Under this same section for the mind, Mason also cautions that true curiosity and the love of learning are primary forms (and the only acceptable forms) of motivation. The desire to know is all a child needs to motivate him or her to learn. Secondary forms of motivation include competitiveness, which leads to aggression and/or cheating; prizes, which encourage greed; and approval, which makes a teacher’s acceptance a prize of its own. I’m not saying my kids always have a “desire to learn,” but it’s much better to create that desire through honesty (“You need to know this in order to complete third grade.”) than through manipulation (“Read this book and I’ll give you a dollar.”).

Mason drops some other pearls of wisdom in this section for the mind. She says you can’t program a child to believe a certain way (without manipulation). We can control the input (living books that present a wide feast of ideas), but we cannot (and would not want to) control the outcome. A child’s mind naturally picks and chooses the ideas they glean from living books, and that outcome is unique to each child. The reason we want to direct our children to learn from books rather than from knowledge spouted from their teacher is because each teacher is just one person, but a wide feast of books can introduce children to a host of noble characters.

In addition to providing a wide feast of living ideas through books, Mason says we can encourage the good in a child in other ways. She says that children naturally understand justice and fairness as it relates to their own rights. We as teachers can present them with stories that help them understand that other people have rights that are just as important as their own. We can also demonstrate through living books that each person has a duty to speak truth (justice in word) and display integrity (justice in action). These lessons are best presented through story rather than sermonizing. I could, for example, have my children memorize the definitions for the words “truth” and “integrity,” which would be perfectly boring and likely never taken to heart except the knowledge that “If I tell a lie my mother will not approve” (manipulation of approval). Or, I can read a story to them, like any of the Chronicles of Narnia books, wherein they experience each child’s instance of failing to tell the truth and act with integrity as well as their instance of asking forgiveness, correcting their mistake, and experiencing redemption. Now they understand something of truth and justice – and so do I!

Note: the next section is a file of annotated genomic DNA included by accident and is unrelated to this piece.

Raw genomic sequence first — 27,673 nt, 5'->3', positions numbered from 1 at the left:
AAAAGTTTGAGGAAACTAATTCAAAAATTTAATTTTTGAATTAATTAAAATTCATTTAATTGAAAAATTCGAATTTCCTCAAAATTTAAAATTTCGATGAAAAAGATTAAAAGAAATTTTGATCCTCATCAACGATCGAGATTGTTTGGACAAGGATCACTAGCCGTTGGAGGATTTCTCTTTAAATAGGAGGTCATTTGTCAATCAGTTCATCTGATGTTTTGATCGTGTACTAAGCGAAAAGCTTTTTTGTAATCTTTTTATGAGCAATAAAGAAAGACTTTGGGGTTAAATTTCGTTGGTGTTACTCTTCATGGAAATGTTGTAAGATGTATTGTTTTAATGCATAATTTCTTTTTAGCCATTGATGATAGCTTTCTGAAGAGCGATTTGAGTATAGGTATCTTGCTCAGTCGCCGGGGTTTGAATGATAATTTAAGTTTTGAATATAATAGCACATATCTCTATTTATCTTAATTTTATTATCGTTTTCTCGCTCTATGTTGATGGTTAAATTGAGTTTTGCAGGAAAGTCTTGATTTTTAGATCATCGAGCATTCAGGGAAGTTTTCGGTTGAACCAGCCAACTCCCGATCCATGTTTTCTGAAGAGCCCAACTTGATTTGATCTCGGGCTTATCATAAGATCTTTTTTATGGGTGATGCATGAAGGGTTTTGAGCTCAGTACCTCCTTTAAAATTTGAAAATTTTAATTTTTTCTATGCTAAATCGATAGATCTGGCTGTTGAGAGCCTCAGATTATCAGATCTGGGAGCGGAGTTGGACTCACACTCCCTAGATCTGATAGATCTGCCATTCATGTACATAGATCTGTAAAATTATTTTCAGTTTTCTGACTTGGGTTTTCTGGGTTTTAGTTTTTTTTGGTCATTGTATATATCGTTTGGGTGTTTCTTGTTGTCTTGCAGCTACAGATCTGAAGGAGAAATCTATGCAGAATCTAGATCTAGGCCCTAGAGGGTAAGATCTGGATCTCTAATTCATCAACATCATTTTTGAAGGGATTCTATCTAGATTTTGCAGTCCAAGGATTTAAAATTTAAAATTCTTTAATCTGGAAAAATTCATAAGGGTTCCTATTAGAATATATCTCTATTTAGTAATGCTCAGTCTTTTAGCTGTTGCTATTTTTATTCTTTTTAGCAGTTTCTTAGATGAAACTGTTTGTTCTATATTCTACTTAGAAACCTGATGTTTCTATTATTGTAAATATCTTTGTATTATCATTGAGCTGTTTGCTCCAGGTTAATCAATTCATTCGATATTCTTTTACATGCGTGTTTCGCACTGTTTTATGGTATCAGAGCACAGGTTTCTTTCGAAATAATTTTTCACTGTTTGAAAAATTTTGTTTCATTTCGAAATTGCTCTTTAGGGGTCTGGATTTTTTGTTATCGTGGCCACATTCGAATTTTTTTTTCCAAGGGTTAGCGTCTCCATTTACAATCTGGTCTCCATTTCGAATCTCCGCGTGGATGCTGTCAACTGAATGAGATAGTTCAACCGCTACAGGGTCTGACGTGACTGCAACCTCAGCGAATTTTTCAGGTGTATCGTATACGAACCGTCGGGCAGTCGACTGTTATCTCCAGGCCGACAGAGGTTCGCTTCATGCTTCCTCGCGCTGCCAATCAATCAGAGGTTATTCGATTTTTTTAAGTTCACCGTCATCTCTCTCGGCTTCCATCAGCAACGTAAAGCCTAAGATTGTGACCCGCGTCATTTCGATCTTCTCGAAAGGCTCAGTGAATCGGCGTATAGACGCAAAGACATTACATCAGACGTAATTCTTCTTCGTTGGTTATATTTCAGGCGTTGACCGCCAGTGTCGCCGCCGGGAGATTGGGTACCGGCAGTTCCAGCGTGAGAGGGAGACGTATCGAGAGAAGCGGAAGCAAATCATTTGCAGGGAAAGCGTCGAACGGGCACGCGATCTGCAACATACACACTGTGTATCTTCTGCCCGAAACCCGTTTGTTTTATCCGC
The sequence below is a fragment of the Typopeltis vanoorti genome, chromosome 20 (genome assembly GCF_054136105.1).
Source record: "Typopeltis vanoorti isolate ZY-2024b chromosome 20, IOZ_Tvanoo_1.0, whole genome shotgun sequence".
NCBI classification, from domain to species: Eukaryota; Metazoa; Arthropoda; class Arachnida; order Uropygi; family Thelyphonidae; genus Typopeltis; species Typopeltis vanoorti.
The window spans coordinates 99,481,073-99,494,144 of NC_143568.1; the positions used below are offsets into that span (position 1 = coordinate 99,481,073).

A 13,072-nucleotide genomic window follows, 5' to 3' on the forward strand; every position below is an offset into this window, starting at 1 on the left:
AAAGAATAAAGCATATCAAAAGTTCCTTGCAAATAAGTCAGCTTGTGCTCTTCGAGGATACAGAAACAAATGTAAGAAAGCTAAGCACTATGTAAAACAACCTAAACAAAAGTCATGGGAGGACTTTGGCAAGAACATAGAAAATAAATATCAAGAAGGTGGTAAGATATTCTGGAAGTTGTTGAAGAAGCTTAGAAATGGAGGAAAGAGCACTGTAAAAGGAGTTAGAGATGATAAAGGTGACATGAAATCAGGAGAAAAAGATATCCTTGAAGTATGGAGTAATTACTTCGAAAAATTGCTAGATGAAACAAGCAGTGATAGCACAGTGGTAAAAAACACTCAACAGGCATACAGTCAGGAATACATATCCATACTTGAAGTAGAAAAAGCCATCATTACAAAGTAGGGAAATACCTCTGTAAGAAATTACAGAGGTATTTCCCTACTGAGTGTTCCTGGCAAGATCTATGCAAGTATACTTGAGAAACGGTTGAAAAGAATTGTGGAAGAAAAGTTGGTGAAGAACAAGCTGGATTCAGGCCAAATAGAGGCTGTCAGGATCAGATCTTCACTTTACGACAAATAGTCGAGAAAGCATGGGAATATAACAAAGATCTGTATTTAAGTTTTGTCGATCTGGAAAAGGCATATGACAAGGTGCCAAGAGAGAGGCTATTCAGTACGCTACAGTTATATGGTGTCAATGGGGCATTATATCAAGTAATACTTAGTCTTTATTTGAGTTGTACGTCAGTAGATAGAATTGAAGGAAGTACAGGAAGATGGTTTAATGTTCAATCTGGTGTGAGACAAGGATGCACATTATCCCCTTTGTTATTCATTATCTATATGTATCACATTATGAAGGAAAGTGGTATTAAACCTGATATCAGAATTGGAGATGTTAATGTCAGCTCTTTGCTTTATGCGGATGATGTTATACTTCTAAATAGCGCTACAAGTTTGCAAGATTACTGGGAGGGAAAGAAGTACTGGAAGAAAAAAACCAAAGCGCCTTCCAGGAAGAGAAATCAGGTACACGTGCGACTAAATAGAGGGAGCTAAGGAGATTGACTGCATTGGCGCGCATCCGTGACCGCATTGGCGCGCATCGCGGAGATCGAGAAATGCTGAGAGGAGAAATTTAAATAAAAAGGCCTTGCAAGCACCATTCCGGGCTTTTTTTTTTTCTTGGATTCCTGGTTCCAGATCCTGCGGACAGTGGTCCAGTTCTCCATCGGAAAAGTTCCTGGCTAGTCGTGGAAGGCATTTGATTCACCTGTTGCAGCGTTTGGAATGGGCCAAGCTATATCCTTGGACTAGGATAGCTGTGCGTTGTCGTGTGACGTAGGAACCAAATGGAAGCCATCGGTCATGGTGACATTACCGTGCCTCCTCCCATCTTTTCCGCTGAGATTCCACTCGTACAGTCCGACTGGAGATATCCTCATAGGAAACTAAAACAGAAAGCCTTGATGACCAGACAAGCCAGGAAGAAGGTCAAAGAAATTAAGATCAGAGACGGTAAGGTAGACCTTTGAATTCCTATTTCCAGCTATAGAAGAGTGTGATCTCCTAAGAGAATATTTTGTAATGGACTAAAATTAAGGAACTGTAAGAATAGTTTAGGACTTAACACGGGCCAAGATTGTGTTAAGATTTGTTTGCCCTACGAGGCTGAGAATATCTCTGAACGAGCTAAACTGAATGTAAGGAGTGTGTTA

For the Soul: This section is quite short compared to the section on the mind. This is not to say that Mason does not address the soul in her writings but that she doesn’t elaborate right here. Basically, this section says we can help children connect with God by introducing them directly to the Bible and devout writers throughout history.

Mason gives a final thought in chapter 3 of Toward a Philosophy of Education. She says that the goal of education is not self-expression, which can tempt children to focus on themselves (greed) and sensory impulses (lust). Rather, the goal of education is to help a child grow into a useful (not utilitarian) adult – which is, to say, a well-rounded person.

You can read Part 1 of this study here.

Until next Friday (or so).

I’m reading:

Novel:

Moderately challenging books:

Stiff books:

Diana